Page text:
- ‘Classic case’: Barr characterized the Silicon Valley Bank failure as a traditional bank collapse in many ways. “In some ways, the lessons are very, very old,” Barr said. “The bank failed because of classic case of interest rate mismanagement and liquidity risk mismanagement; those are core issues in banking. They’ve been around since the beginning of banks; they relate to exactly what banks are set up to do.” The interconnection in SVB’s depositor base is a newer issue in bank failures, he said. He appeared to link SVB with capital: “It reinforces the need for sound interest rate management, sound liquidity management, and robust capital so that banks are safe,” he said.
- Conflating: Michael Hsu drew a line between the spring banking failures and the Basel proposal. “There’s the Basel III proposal, which was actually put into motion well before the events of the spring,” Hsu said at the conference. “So I’m glad you didn’t conflate those things, because a lot of folks are conflating that.” Hsu said regulators are looking for feedback and said they are looking to make the rules durable.
- ‘Building codes’: Hsu compared capital regulations to “building codes” in his comments, saying “The building codes don’t tell you what building to build … [They] say if you build to these specs, that building will stand, and it will stand in good weather, in bad weather, through stresses, through shocks. You don’t have to worry about it.”
4. Bowman Sounds Alarm on Capital, Broader Regulatory Path
Federal Reserve Governor Michelle Bowman expressed concerns about the Basel capital proposal and the bigger picture of federal banking agencies’ rulemaking efforts. The Basel proposal could have harmful unintended consequences for bank customers, she said. “I am skeptical of assertions that the costs of the proposal are justified by the benefits,” Bowman said in a speech this week. “The proposed capital increases, if implemented, would have a tangible effect on banking activities and unintended—but predictable—consequences” such as market liquidity and lending impacts, banks exiting certain markets, reduced credit availability and increased costs of credit, she said. These effects “could disproportionately harm underserved markets, businesses, and communities.”
- Above and beyond: The U.S. Basel proposal “far exceeds” the internationally agreed Basel standards, Bowman pointed out. “Instead, the scale of the increase is driven by deliberate policy choices to significantly increase capital requirements for U.S. banks over $100 billion, even for those that are not internationally active,” Bowman said.
- Need for data: On capital, Bowman noted that “there has been growing support for improving the proposal’s quantitative, analytical foundations, including the need for and impact of capital increases of this scale.”
- Consensus: Bowman also indicated that her support of the final rule is an open question: “Although I did not support the initial proposal, I will reserve judgment for my support of a draft final rule. I look forward to engaging with my colleagues to improve the initial proposal, and then consider whether a final rule sufficiently addresses my concerns.”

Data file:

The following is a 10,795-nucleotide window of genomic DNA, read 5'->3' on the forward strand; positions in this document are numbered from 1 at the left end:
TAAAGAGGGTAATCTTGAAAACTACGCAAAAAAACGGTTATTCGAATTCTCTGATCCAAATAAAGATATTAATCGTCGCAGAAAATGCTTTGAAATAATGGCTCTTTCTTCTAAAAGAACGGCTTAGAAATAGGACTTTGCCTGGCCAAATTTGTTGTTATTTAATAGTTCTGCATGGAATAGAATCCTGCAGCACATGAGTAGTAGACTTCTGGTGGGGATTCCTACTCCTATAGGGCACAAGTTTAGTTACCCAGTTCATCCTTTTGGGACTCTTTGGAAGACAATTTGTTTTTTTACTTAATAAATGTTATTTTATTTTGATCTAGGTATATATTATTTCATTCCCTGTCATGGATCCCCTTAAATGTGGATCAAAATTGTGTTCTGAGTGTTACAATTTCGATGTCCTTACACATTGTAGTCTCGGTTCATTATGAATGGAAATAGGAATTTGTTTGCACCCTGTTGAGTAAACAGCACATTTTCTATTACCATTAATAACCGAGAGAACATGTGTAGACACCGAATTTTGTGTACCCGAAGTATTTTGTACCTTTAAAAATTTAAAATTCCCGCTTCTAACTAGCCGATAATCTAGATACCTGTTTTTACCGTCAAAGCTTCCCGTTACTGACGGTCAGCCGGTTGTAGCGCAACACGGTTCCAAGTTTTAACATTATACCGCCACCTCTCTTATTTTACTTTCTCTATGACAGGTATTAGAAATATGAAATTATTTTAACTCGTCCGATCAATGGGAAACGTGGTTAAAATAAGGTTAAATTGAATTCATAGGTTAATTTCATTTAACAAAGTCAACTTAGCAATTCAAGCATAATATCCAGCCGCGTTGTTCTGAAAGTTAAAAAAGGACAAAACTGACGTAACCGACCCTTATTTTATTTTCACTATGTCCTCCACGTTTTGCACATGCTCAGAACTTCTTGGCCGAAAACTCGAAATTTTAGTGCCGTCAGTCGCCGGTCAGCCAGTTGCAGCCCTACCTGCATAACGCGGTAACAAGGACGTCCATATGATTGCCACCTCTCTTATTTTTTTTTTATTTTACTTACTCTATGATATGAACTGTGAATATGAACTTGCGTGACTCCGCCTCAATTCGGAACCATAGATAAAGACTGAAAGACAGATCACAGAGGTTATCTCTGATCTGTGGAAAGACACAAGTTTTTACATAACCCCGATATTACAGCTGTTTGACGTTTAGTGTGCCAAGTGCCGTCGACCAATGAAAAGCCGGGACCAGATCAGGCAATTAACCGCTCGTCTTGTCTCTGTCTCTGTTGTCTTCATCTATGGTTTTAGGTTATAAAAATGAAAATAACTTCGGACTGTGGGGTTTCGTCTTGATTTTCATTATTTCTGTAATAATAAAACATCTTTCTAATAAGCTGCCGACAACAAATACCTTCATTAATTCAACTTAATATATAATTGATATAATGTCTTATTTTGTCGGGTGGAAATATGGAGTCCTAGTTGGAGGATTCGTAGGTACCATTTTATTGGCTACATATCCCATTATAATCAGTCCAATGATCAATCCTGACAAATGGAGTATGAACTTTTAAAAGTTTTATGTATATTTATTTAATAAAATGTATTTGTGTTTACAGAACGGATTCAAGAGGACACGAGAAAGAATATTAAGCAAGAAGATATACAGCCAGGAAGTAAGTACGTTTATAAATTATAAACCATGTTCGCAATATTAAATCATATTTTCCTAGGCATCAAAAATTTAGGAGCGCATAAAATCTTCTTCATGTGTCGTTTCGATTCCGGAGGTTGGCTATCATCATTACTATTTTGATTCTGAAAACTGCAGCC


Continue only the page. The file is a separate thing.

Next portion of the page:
- Big picture: In her speech, Bowman also expressed concerns about various aspects of other rules, such as the final CRA rule and the Fed’s proposed changes to the debit interchange fee cap. The capital proposal cost analysis must include the broader context of other ongoing regulatory changes, she said: “The analysis must include the new long-term debt proposal for all firms with more than $100 billion in assets, and the other existing rules that affect capital and firm incentives, like the stress capital buffer and the supplementary leverage ratio,” she said. “Meaningful, accurate input can only be provided if regulators are clear about the desired end state of reforms and how they would work together to complement the framework, avoiding conflicting or contradictory requirements. Approaching reform in a piecemeal manner increases the risk of arriving at a capital end state that is inefficient, redundant, and unfair to those subject to the regulation and harmful to banks, their customers, and the broader economy.”
- Overlapping: Bowman also described how the confluence of proposals limits regulators’ ability to predict consequences: “The recent volume and materiality of new reforms implemented and under consideration by the federal banking agencies is significant, with nearly 5,000 pages of rules and proposals published since July. While the unintended consequences of these reforms may not be clear at the outset, our ability to predict these consequences is even more limited when the reforms overlap or conflict. The sheer volume of change presents significant challenges for banks, who will be required to prioritize the implementation of new and revised requirements, with the risk of being distracted from more material concerns or supervisory issues.”